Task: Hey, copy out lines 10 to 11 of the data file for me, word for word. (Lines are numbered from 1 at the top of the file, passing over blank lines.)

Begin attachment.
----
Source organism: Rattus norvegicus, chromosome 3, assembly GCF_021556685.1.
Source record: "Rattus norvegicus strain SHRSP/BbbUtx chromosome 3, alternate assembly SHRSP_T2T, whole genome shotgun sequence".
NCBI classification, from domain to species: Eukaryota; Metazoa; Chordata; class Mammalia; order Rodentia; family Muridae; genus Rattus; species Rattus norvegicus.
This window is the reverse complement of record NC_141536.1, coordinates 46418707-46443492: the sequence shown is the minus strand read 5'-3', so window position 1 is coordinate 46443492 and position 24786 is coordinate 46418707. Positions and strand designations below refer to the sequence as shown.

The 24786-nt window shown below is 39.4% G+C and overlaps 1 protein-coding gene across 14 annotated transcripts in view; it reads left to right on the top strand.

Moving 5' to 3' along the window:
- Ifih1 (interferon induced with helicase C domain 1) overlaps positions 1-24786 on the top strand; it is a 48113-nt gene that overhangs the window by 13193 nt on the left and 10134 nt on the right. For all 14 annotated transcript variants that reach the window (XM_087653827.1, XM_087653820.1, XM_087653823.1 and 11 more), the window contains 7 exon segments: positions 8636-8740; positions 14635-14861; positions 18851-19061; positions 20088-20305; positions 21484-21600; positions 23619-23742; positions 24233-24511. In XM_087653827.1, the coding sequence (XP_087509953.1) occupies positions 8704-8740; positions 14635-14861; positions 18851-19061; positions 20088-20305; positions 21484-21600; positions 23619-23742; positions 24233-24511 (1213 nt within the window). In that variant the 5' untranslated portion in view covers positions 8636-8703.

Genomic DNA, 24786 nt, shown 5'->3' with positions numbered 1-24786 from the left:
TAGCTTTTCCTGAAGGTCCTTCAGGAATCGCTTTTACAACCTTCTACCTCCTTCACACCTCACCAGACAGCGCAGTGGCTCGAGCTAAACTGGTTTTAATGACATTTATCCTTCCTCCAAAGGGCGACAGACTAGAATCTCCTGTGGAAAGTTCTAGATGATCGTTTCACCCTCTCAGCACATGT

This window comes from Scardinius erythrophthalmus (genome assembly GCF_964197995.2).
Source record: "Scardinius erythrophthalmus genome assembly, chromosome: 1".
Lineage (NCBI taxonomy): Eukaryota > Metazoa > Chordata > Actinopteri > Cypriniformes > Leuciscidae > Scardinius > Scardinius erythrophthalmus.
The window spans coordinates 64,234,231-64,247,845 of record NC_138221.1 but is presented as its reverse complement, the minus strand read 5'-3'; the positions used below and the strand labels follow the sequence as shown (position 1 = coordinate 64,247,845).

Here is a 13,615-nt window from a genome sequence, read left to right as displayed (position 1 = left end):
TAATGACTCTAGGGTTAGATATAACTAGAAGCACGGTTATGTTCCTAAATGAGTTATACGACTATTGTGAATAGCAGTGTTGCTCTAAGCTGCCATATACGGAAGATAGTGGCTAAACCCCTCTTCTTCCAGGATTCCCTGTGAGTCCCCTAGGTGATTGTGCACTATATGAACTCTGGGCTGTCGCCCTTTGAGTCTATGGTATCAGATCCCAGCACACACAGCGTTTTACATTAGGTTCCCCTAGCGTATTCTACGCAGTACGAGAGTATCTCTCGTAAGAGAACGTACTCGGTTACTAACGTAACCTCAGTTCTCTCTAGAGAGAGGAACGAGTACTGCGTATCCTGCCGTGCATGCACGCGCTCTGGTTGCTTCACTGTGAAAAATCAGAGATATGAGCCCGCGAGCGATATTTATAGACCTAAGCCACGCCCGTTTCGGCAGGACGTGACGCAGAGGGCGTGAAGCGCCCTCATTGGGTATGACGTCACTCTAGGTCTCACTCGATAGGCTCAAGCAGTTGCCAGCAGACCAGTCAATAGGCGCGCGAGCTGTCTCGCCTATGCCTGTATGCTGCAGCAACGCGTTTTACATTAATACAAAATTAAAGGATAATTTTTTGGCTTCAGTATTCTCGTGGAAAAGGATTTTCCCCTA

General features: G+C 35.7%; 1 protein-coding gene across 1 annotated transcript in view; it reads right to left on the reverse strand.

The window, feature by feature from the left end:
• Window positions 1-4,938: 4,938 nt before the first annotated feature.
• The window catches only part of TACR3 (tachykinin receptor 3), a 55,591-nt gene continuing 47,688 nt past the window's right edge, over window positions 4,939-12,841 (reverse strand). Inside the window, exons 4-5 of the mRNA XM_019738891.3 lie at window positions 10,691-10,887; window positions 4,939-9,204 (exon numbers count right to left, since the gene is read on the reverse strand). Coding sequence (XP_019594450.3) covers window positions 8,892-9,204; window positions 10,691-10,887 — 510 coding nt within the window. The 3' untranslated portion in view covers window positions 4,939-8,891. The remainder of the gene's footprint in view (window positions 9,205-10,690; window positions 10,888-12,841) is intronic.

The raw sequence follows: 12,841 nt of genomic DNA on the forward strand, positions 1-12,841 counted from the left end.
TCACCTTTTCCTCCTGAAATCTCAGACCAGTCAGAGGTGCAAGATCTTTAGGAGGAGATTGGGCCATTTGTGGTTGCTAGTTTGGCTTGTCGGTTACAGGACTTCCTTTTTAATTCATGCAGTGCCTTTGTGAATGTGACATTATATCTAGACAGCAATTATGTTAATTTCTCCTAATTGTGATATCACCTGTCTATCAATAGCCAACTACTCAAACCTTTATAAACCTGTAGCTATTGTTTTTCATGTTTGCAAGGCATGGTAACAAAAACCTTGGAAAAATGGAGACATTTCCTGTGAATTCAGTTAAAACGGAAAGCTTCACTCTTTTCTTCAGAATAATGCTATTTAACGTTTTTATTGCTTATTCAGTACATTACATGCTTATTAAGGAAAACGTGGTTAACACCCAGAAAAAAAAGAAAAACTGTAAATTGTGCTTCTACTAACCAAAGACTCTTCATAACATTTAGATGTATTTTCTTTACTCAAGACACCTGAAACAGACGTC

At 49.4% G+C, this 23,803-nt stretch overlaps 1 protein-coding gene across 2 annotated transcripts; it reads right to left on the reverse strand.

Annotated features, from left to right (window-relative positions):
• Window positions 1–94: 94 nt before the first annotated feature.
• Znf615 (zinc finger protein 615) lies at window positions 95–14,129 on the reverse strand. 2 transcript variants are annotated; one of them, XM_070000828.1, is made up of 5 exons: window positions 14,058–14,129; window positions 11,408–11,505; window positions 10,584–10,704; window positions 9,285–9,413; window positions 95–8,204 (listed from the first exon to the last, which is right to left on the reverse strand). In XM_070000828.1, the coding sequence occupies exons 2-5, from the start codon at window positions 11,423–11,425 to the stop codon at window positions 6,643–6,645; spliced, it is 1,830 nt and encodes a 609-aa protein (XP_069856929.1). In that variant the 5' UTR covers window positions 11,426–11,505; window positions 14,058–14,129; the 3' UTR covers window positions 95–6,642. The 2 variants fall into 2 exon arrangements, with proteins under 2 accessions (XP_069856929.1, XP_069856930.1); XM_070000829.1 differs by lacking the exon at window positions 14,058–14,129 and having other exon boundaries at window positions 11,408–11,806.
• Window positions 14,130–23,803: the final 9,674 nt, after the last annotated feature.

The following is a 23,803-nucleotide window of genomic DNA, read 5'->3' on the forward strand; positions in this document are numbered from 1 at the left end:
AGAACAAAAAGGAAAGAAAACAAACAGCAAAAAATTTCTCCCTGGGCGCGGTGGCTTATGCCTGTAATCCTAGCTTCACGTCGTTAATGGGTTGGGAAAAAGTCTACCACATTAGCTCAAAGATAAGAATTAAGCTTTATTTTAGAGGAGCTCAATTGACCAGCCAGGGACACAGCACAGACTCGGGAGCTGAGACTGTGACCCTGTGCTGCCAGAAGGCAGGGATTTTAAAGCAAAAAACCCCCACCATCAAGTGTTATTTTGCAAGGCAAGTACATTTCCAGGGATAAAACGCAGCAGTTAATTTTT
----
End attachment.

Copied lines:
This window comes from Scardinius erythrophthalmus (genome assembly GCF_964197995.2).
Source record: "Scardinius erythrophthalmus genome assembly, chromosome: 1".